In November our story wets 2000 eyes at TEDxBucharest.

We feel deeply honored and quite emotional to share our journey with such a young and generous audience. It dawns on us that by talking about our experieence we can help others take that leap of faith into the unknown. So we do it again in a couple more venues:

And we wait patiently for winter holidays to come and pass. Radu, who hosted us in Gabon a year ago, brings a temporary ailment: news from Africa and his mother-in-law’s pounded cassava with chilli.

By now, cracking cold, snow and darkness rule supreme. We meet up with another fellow adventurer and fellow Jupiter’s Traveller and we drink out tits off. All these make us sound like we’re bragging about our climb to success, but nothing could be further from the truth. We remain the same ordinary people, nothing changes on the surface, while big changes bubble on the inside. Perhaps there have been some lines written about us in some newspaper, that’s all. Our focus is to get our wheels spinning sooner. On the 1st of January Ana wakes up with high fever and the chills. On the 3rd the tropical diseases clinic opens and she gets tested for malaria. Negative. On the 5th she ends up in hospital, after five days of almost non-stop fever, with 8 blood pressure, pale as paper, to find out that she has pyelonephritis, an infection in her right kidney. Ironic,right? How we don’t get sick when we go camping, or picnicking in the bush, but a small bug in the big city gets us down. The episode has its perks: we get to remember something we so easily forget, that any day we have our health must be seized.
Valentine’s Day, a holiday we’ve always ignored, comes with an emotional separation. After being our mobile home and our trusty companion through thick and thin, we must say good bye to the blue Tenere. She will be forever missed. It’s not the beefiest ride out there, but it puts a smile on my face. Man, it was a hard thing to do!

But to pull out a continuation of our journey, we need different machines. As the snowdrops start pushing though mold and winter snows are thawing, Ana gets for her B-day a laser in the eye. It sounds dangerous and gross, but it ends well. After a couple of weeks she can drop the contact lens and embark on another voyage without risking to be forced to sleep with some plastic in the eye for months or having to apply drops that have been basking in 60 degrees Celsius for many days. In celebratory mood, my rookie girlfriend gives a shot to DRZ 400. Me? I rescue from the dullness of a garage my dream bike: a KTM 690 Enduro R. A beast with the looks of an angel.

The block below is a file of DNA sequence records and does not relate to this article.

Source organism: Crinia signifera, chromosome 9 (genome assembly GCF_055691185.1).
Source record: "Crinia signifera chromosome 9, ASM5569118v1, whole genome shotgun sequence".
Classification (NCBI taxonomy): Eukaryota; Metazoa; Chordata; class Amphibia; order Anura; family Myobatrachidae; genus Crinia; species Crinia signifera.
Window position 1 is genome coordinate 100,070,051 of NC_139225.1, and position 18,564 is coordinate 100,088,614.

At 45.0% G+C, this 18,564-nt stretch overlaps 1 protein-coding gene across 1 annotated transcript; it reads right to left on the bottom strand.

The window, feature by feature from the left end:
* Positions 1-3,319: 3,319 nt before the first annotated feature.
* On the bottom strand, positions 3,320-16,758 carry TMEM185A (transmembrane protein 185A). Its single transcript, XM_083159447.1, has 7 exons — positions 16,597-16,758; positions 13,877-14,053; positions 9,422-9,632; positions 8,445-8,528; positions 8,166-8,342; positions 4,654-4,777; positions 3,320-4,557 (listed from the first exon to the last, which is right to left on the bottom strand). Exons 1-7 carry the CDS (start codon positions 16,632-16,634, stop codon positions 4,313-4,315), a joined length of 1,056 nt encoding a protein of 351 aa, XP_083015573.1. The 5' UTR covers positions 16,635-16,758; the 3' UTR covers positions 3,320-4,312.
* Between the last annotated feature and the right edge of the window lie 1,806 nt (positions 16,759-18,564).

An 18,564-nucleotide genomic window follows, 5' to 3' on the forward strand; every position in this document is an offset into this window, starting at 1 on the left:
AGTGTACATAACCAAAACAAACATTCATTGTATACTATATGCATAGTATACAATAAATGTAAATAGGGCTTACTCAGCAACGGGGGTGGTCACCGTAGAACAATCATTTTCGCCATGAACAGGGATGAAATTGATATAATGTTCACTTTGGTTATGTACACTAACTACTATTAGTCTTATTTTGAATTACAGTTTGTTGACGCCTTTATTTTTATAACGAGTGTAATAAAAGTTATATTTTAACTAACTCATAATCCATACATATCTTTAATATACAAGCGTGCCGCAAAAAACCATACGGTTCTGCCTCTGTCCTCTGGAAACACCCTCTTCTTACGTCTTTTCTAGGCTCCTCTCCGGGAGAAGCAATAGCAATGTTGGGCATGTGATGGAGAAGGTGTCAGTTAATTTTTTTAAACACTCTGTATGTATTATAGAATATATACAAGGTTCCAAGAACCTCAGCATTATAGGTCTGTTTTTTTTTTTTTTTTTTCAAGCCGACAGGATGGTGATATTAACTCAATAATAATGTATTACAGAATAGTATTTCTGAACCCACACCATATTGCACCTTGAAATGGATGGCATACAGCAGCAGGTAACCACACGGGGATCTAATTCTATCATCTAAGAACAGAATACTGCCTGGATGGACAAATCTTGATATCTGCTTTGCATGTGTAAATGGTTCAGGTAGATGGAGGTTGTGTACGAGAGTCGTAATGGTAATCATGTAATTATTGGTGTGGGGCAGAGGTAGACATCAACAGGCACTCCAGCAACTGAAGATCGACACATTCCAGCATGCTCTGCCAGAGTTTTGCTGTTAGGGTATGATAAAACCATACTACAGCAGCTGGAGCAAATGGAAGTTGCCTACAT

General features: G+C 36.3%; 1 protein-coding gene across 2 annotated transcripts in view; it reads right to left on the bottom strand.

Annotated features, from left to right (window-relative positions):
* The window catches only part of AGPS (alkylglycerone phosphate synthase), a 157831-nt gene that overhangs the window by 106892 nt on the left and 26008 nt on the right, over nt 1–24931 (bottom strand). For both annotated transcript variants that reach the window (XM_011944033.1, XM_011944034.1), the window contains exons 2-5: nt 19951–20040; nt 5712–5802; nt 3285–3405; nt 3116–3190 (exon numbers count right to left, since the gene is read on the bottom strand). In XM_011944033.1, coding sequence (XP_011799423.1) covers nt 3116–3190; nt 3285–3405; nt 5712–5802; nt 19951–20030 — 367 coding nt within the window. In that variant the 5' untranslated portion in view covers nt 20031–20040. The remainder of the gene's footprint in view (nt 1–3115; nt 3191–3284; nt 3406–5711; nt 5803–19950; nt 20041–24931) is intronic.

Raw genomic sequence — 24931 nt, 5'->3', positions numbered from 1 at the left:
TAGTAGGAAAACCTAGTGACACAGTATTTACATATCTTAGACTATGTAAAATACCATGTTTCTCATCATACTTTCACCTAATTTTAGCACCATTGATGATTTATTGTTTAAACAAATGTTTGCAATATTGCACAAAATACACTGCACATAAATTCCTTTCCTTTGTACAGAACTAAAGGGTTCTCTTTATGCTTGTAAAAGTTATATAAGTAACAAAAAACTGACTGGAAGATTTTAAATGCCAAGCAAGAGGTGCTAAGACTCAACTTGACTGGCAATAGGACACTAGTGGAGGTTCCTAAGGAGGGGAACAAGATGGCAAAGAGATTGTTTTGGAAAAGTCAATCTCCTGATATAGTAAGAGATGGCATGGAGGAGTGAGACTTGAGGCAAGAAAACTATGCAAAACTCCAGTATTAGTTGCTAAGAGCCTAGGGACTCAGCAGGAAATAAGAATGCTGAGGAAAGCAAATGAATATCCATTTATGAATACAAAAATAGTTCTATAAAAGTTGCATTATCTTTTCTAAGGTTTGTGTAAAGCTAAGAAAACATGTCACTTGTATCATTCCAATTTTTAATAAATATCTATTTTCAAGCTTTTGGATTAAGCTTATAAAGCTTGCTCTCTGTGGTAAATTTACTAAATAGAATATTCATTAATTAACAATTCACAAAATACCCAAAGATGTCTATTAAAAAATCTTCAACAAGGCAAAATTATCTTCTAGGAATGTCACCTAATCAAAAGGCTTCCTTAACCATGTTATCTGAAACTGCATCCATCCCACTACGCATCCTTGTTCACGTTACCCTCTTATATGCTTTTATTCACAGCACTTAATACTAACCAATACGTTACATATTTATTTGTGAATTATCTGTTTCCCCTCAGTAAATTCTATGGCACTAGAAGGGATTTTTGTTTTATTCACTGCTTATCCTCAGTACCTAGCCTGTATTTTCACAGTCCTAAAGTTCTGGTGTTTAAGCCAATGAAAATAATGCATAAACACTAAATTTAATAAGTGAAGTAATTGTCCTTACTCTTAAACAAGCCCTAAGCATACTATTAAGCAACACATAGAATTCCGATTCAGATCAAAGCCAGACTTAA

My garage fills up with stuff, my hands get covered in grease and my mind bursts with ideas. I have a lot of work to get done before we can get rolling. In the meantime we become possibly the only Romanian architects who get interviewed by an architecture magazine not about their designs but about their vagabonding with a tent that they didn’t even make themselves. How did we sneak in there, I don’t know :) Slower than we’d want to, we pen down the first pages of the extended Africa travelogue. We are by no means writers, journalists or photographers. This is simply a way of dealing with our post-partum feelings, with our burning mal d’Afrique. You can download and read those first pages here.